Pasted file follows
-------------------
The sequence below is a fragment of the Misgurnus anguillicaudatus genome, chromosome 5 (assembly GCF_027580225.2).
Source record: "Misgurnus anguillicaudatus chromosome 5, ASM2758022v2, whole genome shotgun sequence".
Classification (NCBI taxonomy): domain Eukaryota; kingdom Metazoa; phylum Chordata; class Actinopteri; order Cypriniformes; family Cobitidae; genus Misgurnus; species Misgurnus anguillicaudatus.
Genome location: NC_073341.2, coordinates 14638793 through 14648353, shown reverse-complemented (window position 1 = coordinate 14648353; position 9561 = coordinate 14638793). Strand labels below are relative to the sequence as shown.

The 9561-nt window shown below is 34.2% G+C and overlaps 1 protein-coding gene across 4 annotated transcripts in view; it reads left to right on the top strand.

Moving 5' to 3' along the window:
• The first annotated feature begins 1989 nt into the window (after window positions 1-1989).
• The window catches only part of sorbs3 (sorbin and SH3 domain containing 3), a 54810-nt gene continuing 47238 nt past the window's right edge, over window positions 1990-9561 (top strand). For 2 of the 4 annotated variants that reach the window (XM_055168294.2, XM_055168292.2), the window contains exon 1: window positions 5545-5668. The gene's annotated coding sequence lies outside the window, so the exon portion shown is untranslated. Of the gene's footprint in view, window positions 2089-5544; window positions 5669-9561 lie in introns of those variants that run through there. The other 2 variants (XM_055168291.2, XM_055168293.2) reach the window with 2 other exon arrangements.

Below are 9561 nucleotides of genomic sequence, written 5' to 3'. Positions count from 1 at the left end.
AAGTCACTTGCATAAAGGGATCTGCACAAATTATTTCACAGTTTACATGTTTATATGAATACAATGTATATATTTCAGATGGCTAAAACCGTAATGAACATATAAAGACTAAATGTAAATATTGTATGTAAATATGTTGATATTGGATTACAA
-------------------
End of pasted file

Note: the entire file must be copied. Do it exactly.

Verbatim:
The sequence below is a fragment of the Misgurnus anguillicaudatus genome, chromosome 5 (assembly GCF_027580225.2).
Source record: "Misgurnus anguillicaudatus chromosome 5, ASM2758022v2, whole genome shotgun sequence".
Classification (NCBI taxonomy): domain Eukaryota; kingdom Metazoa; phylum Chordata; class Actinopteri; order Cypriniformes; family Cobitidae; genus Misgurnus; species Misgurnus anguillicaudatus.
Genome location: NC_073341.2, coordinates 14638793 through 14648353, shown reverse-complemented (window position 1 = coordinate 14648353; position 9561 = coordinate 14638793). Strand labels below are relative to the sequence as shown.

The 9561-nt window shown below is 34.2% G+C and overlaps 1 protein-coding gene across 4 annotated transcripts in view; it reads left to right on the top strand.

Moving 5' to 3' along the window:
• The first annotated feature begins 1989 nt into the window (after window positions 1-1989).
• The window catches only part of sorbs3 (sorbin and SH3 domain containing 3), a 54810-nt gene continuing 47238 nt past the window's right edge, over window positions 1990-9561 (top strand). For 2 of the 4 annotated variants that reach the window (XM_055168294.2, XM_055168292.2), the window contains exon 1: window positions 5545-5668. The gene's annotated coding sequence lies outside the window, so the exon portion shown is untranslated. Of the gene's footprint in view, window positions 2089-5544; window positions 5669-9561 lie in introns of those variants that run through there. The other 2 variants (XM_055168291.2, XM_055168293.2) reach the window with 2 other exon arrangements.

Below are 9561 nucleotides of genomic sequence, written 5' to 3'. Positions count from 1 at the left end.
AAGTCACTTGCATAAAGGGATCTGCACAAATTATTTCACAGTTTACATGTTTATATGAATACAATGTATATATTTCAGATGGCTAAAACCGTAATGAACATATAAAGACTAAATGTAAATATTGTATGTAAATATGTTGATATTGGATTACAA